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Living in the Web

I was recently reading a piece by Andrew Sullivan in New York magazine about his overuse of the Internet. He used a turn of phrase that caught my eye: living-in-the-web.

In other words, he didn’t use the Internet, partaking in it as a tool.  He lived in it, spending more conscious hours connected to the Internet than not connected to the Internet.  His primary mode of communication was writing or sharing on the Internet.  In his heyday, he posted every half hour or so.

And then he stopped.

I guess it struck me because I am always mindful of how much time I spend online, creating or consuming, and I try to set a lot of personal limits so I don’t feel as if I’m living in the web.  I like to visit, sure, but not live here.  Yet I do feel pressure to go online daily, and maybe I’m worried (and why I read an article that he wrote in the first place) that believing that I must go online is the first step to living in the web.

Maybe some of it comes down to that idea that if you use a smartphone, you’re taking the Internet with you:

At your desk at work, or at home on your laptop, you disappeared down a rabbit hole of links and resurfaced minutes (or hours) later to reencounter the world. But the smartphone then went and made the rabbit hole portable, inviting us to get lost in it anywhere, at any time, whatever else we might be doing.

It is convenient, of course, but it’s more than that.  There is something comforting about carrying all of you in my pocket.  There is something empowering to knowing the answer to many questions that pop up during the day is in my hand.  I agree with him that the distractions that come from being plugged in often feel pleasant and not annoying because it’s usually people or information I want to hear from or about.

He writes,

We all understand the joys of our always-wired world — the connections, the validations, the laughs, the porn, the info. I don’t want to deny any of them here. But we are only beginning to get our minds around the costs, if we are even prepared to accept that there are costs.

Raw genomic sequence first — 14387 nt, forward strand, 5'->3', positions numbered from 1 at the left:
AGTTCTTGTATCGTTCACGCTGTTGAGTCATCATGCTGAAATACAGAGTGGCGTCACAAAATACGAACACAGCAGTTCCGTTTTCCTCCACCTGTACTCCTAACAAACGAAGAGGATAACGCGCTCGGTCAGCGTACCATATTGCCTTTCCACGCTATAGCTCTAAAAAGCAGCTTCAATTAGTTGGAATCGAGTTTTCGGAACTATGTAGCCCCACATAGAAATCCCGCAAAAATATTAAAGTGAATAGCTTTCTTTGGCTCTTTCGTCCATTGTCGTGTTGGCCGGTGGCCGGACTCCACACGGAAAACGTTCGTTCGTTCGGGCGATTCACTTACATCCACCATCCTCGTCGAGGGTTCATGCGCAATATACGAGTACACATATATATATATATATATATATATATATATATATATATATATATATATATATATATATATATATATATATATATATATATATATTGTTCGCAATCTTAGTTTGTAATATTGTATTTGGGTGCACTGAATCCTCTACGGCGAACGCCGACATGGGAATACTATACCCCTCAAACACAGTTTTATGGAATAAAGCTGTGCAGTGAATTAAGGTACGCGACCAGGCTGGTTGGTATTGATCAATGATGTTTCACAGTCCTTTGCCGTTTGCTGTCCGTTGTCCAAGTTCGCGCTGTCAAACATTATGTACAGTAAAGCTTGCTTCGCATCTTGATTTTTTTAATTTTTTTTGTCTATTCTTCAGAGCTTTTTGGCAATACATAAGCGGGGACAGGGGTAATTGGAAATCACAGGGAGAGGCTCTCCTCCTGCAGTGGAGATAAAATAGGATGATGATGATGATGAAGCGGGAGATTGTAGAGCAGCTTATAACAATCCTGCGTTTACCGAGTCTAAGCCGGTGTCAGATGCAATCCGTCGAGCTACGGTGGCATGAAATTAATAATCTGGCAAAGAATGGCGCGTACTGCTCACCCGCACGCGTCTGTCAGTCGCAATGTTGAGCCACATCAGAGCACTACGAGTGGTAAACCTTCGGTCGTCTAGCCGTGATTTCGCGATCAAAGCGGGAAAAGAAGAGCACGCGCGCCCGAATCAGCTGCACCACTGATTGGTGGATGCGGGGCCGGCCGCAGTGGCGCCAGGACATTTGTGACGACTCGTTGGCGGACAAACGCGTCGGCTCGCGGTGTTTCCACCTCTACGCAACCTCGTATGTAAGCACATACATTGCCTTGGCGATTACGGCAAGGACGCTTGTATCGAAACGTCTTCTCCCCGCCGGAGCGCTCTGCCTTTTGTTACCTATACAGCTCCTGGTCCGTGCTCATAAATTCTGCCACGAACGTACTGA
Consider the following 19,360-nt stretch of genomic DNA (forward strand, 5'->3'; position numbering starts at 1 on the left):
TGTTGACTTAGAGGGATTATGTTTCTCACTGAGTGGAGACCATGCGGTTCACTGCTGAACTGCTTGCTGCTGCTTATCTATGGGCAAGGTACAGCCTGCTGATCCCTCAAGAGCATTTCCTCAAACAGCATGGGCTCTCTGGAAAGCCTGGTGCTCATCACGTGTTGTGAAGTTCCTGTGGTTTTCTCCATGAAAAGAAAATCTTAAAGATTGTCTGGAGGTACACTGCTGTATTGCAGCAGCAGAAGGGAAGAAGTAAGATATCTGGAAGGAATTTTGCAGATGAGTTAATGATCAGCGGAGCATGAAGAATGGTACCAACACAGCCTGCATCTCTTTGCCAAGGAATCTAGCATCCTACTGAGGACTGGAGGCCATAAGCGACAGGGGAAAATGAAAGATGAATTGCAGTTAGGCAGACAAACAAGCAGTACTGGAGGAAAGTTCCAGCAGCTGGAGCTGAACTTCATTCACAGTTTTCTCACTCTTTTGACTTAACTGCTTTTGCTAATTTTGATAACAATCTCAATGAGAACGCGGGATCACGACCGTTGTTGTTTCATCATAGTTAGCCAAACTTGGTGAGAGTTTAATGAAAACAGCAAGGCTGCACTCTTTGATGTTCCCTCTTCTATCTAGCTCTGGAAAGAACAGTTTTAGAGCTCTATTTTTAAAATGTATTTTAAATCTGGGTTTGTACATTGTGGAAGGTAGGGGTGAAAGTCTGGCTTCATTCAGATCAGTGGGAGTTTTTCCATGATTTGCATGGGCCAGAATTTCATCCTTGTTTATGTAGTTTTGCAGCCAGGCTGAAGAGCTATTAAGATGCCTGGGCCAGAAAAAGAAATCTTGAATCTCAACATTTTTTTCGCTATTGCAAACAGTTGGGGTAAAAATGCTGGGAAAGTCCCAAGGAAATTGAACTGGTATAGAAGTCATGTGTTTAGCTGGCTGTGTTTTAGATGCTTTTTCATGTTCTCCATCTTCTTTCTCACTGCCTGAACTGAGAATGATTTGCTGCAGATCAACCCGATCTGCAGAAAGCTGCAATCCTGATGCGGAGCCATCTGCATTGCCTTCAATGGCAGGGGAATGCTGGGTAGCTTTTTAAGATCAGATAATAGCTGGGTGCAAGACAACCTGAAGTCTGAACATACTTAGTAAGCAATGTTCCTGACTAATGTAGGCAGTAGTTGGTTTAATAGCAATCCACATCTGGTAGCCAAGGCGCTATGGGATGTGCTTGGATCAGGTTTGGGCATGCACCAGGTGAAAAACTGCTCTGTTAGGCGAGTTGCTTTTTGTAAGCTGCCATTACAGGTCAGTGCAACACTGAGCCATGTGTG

It’s a long piece, but I recommend reading it if you’re interested in this topic.  I’ve been chewing it over in my mind for a few days.

I think I am doing a decent job of just visiting the web and not living here, but doing so means constantly looking at the way I use my time online.  Where are you living?


1 Noemi { 10.02.16 at 10:55 am }

I had started that piece, but never finished it. Thanks for reminding me to go back and read the rest. A really important piece to be sure.

I am not on most forms of social media. Really I just read and comment on blogs. That helps me not fall too far down the rabbit hole of click bate and I’m not being so constantly bombarded by notifications. That is not say I’m not addicted to my phone, but since I deactivated my FB account I don’t have as much to do on it. I don’t think to share a moment with all my friends because I don’t have an easy way to do that. (I have found I take considerably less photos of my kids since I left FB, sad but true). But I still open my phone a million times a day looking for a way to escape where I am. I’m still working on that.

2 Sharon { 10.02.16 at 4:48 pm }

This is one of several ways in which my life has changed for the better since having children: my children force me to live more in the present moment and in the real world. I would say that I spent a lot more time on the internet before they arrived.

3 torthúil { 10.02.16 at 4:48 pm }

Haven’t read the article, but the issues raised sound familiar. I like the internet because it’s an easy way to get a sense of what people are thinking and talking about (of course one has to make an effort to read a large enough cross section of “people”). I dislike the internet because…well for the same reasons really. It’s possible to know TOO much about what people are thinking and doing. I can think of several individuals I like and trust less because I read their thoughts online. I feel sort of bad about that. I use Facebook but I’ve stopped trying to expand my network: I won’t add anyone unless I have a really good reason to (i.e. I’m not adding people I work with anymore).

4 loribeth { 10.08.16 at 8:10 pm }

I used to love Andrew Sullivan’s The Dish, and read this essay with interest. I certainly don’t think my own online life matched the intensity of his — and I understand why he felt he had to walk away from it — but I do get flack from dh now & then about how much time I’m spending online & whether I’m living in the “real world” — and yeah, sometimes I KNOW I spend too much time online & on the couch. :p I don’t have a lot of friends around here, even more so since we moved last spring, and email and other online are often the only way I can stay in touch with my family and friends — both those from “real life” and those I’ve “met” online but never met in person. The Internet is a blessing — but it can be a curse sometimes.

I’m grateful that Sullivan has been liveblogging the U.S. political conventions & debates for New York magazine, though! 😉

(c) 2006 Melissa S. Ford
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